I know that there are many tablets now on the market.  When I first saw the iPad I immediately thought about the possibilities of using a tablet for homeschooling.  I was a little hesitant to buy the first generation iPad because of the price.  I also kept hoping there would be a good Android tablet that was cheaper than the iPad.  After a year of waiting for Android, I finally decided to buy a second generation iPad.  I have not regretted that decision.  With five kids at home, the iPad is a favorite school activity.

    Here are my top five reasons i chose iPad for homeschooling

    • Large selection of quality apps (I can transfer iPhone apps to the iPad for free)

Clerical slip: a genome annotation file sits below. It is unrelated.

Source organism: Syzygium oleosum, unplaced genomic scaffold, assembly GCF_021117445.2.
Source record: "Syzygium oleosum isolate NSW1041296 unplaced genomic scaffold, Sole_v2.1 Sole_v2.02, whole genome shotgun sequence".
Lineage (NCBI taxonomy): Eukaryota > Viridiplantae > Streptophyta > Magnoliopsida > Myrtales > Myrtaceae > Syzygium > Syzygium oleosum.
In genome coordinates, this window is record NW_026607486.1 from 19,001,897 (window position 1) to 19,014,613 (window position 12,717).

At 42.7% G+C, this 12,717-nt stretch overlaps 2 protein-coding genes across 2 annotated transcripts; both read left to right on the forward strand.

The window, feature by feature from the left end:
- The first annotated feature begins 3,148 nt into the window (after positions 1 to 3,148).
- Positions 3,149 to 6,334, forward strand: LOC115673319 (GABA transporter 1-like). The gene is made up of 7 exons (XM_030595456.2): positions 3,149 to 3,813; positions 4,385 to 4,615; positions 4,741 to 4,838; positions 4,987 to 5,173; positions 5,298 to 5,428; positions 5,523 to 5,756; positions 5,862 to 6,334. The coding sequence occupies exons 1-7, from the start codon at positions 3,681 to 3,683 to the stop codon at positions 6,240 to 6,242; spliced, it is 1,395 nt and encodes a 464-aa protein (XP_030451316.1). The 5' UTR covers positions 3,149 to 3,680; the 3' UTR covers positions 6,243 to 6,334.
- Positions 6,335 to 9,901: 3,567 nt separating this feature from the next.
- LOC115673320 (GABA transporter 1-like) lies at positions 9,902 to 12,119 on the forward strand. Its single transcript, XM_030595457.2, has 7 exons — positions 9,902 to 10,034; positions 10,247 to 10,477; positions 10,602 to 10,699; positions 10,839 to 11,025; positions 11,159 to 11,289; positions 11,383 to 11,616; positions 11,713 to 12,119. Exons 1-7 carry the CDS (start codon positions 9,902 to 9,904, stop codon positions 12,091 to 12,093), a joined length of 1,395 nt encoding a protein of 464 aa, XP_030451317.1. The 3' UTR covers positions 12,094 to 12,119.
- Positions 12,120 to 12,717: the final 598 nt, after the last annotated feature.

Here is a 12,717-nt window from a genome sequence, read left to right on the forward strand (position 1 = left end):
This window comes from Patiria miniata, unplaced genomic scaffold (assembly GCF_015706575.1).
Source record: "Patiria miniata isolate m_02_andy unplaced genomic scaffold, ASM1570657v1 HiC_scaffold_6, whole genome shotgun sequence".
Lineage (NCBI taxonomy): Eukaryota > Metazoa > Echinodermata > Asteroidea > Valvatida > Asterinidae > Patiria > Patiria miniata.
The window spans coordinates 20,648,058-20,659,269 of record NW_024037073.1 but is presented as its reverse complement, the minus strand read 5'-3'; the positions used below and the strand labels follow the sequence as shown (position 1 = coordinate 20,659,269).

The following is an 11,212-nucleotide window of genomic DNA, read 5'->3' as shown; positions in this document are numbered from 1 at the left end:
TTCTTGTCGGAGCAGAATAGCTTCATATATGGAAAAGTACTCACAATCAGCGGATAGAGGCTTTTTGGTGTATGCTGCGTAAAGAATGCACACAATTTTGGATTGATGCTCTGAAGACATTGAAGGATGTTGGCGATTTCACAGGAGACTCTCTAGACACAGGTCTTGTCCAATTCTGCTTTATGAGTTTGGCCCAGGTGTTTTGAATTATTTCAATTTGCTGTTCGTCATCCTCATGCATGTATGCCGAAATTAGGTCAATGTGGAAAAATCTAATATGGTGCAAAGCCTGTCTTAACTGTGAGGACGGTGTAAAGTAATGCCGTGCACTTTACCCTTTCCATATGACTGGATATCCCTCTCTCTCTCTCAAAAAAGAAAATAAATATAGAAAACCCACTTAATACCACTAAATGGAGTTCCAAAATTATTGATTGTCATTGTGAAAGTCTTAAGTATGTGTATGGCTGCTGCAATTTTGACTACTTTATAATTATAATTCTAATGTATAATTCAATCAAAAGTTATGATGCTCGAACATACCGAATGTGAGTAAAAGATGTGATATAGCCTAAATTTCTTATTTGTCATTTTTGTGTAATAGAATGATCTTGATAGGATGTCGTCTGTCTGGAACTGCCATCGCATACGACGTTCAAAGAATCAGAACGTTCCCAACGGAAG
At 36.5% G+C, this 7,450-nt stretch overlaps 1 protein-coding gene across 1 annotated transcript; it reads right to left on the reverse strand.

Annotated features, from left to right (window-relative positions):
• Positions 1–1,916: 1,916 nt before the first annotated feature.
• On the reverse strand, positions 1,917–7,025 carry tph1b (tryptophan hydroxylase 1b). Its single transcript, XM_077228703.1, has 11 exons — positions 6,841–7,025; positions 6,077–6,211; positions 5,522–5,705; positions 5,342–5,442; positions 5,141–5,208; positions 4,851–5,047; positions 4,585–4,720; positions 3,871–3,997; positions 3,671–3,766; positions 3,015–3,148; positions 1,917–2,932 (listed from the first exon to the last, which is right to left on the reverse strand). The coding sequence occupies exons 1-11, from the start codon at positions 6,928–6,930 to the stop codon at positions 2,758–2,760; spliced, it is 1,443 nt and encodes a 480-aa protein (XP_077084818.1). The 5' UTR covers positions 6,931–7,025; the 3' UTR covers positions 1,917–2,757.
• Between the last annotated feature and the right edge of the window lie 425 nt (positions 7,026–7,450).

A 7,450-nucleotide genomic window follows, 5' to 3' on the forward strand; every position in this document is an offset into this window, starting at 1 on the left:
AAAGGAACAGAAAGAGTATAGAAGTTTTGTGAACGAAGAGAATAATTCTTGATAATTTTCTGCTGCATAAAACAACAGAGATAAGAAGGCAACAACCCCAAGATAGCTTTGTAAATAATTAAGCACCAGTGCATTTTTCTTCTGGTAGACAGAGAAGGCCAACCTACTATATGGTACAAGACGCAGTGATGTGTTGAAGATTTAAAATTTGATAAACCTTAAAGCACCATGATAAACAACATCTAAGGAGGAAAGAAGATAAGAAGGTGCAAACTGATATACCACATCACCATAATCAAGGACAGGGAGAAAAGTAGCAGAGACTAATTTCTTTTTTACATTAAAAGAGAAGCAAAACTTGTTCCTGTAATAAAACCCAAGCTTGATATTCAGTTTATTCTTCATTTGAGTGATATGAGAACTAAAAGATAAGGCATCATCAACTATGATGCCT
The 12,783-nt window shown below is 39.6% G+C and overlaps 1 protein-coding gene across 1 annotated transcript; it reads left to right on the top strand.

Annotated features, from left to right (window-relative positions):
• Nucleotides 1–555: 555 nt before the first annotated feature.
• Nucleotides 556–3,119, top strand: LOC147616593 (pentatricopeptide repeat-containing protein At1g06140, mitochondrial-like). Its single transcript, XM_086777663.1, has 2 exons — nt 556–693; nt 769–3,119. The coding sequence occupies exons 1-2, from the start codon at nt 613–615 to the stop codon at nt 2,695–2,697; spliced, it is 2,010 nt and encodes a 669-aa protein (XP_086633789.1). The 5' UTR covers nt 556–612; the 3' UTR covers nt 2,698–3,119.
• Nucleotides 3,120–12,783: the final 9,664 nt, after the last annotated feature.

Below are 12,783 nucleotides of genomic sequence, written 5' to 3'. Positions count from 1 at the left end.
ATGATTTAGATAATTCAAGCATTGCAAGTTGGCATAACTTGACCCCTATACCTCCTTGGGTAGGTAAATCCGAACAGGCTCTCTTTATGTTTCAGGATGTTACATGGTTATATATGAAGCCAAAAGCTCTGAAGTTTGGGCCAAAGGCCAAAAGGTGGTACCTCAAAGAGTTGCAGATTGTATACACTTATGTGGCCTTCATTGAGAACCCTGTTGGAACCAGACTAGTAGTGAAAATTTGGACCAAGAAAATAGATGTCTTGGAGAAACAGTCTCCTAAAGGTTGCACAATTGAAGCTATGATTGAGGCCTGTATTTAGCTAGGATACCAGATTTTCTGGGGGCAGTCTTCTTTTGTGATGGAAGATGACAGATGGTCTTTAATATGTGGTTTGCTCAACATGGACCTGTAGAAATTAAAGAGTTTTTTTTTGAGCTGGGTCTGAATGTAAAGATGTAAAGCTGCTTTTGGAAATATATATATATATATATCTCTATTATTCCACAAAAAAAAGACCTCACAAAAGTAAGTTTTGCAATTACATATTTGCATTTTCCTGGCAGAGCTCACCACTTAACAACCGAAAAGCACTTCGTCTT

• Large screen so more than one person can look at it.
    • Built with quality and size.  No cheap plastic.  
    • Long Battery life.  I usually only charge it one or two nights a week.
    • Instant on.

     iPad 2 vs. iPad

    I bought a second generation iPad (16 GB) because it was the latest and it had a faster processor.  In hindsight I think I would have bought a 1st generation iPad with more memory.  The iPad 2 does have some nice bonus features but for most of what you need the first generation iPad will work.

    Favorite feature:  Automatic on with the cover opened.  It is so nice to just open the cover and look something up and then close the cover and toss the iPad on the bed.

    Least favorite feature: The camera:  It is low quality and the kids sometimes take many pictures that take up memory.  A close second least favorite feature is the 1 speaker!  It isn’t very loud especially in a family with four boys.